Remote filing systems, such as FTP and SFTP, typically have simple sets of operations, such as EXISTS, GET, PUT, MOVE, DELETE, RENAME, and the like. Each of these operations may be atomic, but only some of them are accurate, meaning that some of these operations may return an error. For example, a RENAME, GET, MOVE, or DELETE command issued for a file that does not exist will typically return an error. Locking mechanisms have been developed in various development environments, such as MACROMEDIA INC.'s DREAMWEAVER™, to operate with the limitations of such existing file systems. In previous versions of DREAMWEAVER™, which is a Web page development environment or tool, users may work in teams developing the target Web site or page and, thus, be working on the same document. Locking, in such a collaborative environment, is advisable to prevent inadvertently overwriting or deleting another developer's work.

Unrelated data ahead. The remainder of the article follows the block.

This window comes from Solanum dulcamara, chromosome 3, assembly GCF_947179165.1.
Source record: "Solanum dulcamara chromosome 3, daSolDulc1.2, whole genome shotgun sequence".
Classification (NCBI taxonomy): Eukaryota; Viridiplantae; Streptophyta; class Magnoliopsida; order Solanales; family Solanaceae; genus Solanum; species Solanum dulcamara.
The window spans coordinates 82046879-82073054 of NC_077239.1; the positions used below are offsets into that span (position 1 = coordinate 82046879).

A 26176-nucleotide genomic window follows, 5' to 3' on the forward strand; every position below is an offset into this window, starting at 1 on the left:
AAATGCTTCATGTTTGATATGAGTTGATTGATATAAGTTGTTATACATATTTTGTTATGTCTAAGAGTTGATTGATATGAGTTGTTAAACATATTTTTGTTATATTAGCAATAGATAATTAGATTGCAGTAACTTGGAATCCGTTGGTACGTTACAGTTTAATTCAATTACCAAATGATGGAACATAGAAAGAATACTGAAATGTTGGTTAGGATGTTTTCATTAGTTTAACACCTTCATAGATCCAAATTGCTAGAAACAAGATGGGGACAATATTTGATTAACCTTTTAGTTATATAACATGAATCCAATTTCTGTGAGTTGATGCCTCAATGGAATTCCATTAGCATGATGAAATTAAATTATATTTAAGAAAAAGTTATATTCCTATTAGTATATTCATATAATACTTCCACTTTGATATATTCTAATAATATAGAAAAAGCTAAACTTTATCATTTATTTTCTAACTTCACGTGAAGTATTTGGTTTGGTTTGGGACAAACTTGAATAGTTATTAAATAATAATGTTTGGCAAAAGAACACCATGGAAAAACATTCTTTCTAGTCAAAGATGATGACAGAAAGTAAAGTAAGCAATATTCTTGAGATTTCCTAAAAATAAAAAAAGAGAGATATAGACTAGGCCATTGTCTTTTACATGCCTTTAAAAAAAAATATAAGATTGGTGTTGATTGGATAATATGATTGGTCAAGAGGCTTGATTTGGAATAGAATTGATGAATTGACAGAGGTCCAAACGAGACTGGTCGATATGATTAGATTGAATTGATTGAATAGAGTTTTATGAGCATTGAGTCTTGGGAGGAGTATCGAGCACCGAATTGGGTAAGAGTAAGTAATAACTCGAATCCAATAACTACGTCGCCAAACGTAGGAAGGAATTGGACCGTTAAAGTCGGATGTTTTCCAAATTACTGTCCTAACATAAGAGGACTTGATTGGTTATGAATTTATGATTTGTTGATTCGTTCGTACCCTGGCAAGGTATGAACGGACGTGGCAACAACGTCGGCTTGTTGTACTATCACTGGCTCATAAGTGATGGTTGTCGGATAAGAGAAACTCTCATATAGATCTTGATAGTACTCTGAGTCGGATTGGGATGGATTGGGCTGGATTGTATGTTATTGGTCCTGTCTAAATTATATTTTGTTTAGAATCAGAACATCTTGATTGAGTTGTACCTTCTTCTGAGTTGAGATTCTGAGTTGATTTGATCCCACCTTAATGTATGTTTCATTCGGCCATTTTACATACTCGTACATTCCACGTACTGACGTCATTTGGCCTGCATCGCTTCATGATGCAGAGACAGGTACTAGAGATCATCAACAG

This method for locking a remote file system has been used in development environments, such as in previous versions of DREAMWEAVER™. For example, if a user selects to edit a file named “myfile.html,” DREAMWEAVER™ creates another file named “myfile.html.lck.” This locking file also may contain information about who created the lock. When the user desires to edit the file, a check is first made to determine whether the file “myfile.html.lck” exists. If it does exist, then the DREAMWEAVER™ knows that the file is currently being edited and would prevent the user or developer from accessing or editing the file. However, if the file does not exist, the user may retrieve and edit the file as usual. When the user actually loads the desired file, DREAMWEAVER™ creates the lock file “myfile.html.lck,” which locks further editing of “myfile.html.”